Brown Trout Reproducing, Surviving In Atlanta’s Chattahoochee River
Don Baldwin | February 1, 2010
Each spring and fall a team of WRD biologists conducts an electrofishing survey of the brown-trout population on the Chattahoochee River below Buford Dam.
I had the opportunity to be aboard the shocking boat during the fall survey in 2009 to observe the action. I met WRD Region Supervisor Chris Martin at Settles Bridge on a cold morning in late October. Martin maneuvered the jet boat into the shoals upstream of the bridge and turned on the generator. With electrodes in the water on booms in front of the boat, he guided the boat through the shoals. It didn’t take long for trout to start coming to the surface, lots of them. In a few minutes, Martin and his associate had netted what looked to be a couple hundred trout. All but a handful were browns, and they put them in an aerated livewell. And I’ll bet they didn’t capture 25 percent of the fish that surfaced from being stunned.
Then the real work began. Each trout had to be weighed, measured and recorded. That took much longer than capturing the fish.
In the spring survey, usually in April, a similar sampling is done. During that survey the focus is on “young of year,” which is the small fish that hatched in the spawn during the late fall and early winter. Martin explained that the young of year is a good measure of how natural reproduction is progressing in the river, as well as fry survival rate.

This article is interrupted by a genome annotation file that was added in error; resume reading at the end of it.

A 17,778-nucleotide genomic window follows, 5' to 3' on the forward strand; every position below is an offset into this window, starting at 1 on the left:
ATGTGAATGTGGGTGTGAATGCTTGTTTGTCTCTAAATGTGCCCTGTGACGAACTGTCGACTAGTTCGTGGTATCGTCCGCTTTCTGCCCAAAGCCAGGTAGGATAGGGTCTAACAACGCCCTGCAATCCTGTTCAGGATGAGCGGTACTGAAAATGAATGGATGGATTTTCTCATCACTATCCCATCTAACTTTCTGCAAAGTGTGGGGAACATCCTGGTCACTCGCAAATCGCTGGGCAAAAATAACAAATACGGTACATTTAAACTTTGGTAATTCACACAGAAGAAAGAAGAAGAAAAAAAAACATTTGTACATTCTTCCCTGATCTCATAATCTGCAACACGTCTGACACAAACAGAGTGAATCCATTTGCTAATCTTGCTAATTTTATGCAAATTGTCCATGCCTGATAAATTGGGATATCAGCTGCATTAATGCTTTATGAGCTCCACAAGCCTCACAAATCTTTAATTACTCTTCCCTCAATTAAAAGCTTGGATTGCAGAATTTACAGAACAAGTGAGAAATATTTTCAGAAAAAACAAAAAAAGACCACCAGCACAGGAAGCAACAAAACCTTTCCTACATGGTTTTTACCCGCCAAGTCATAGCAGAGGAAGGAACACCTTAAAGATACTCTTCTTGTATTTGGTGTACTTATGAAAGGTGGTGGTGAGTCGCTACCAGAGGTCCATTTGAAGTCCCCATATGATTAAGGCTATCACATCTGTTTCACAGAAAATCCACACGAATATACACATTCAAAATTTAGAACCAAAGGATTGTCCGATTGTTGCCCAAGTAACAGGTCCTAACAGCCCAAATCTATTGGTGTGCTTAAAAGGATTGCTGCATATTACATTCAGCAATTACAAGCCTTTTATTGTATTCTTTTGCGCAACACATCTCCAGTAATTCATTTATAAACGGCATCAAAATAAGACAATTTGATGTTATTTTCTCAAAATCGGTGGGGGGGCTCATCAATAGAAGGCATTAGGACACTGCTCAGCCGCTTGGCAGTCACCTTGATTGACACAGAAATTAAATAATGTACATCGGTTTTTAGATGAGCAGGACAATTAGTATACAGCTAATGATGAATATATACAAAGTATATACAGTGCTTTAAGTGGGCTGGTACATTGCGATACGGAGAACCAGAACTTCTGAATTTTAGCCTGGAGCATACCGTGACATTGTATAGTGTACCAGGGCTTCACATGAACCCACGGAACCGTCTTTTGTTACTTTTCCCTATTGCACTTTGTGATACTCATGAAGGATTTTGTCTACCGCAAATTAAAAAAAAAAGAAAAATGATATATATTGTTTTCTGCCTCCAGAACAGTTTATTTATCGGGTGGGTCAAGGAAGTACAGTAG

“Our data shows that 2008 and 2009 had the highest young-of-year counts recorded to date,” said Martin. “So clearly the natural reproduction is going well.”
In addition, the fall sampling catch-rate-per-hour has increased significantly over the last few years. In 2004, when the last browns were stocked, the rate was 165 fish per hour. In 2009, that rate increased to 365 per hour.
Martin feels that both the spring and fall 2010 data may be down due to the heavy rains and large water releases from the dam causing extremely high river levels and current flow during the brown-trout spawning period in November and December. The eggs and fry may have been literally washed downstream.
While brown trout have adapted to the river nicely and are maintaining the population on their own, that is not the case for the rainbows.
“The rainbow-trout fishery is supported almost completely by stocking,” said Martin. “We have observed and recorded evidence of some natural reproduction by rainbows but in very small amounts.”
Martin said most of the rainbow spawning activity has been observed below the Morgan Falls Dam.
According to Martin, the brown trout tend to be more prolific and larger as you move downstream from the Morgan Falls Dam. The river near the outflow from the lake is not very fertile and doesn’t support much in the way of food for the trout. Further downstream aquatic and terrestrial forage is more prevalent and the trout fare better.
One thing is certain: There are plenty of brown trout surviving naturally in the Chattahoochee below Lake Lanier. That makes the river one of the better wild trout streams in the state.
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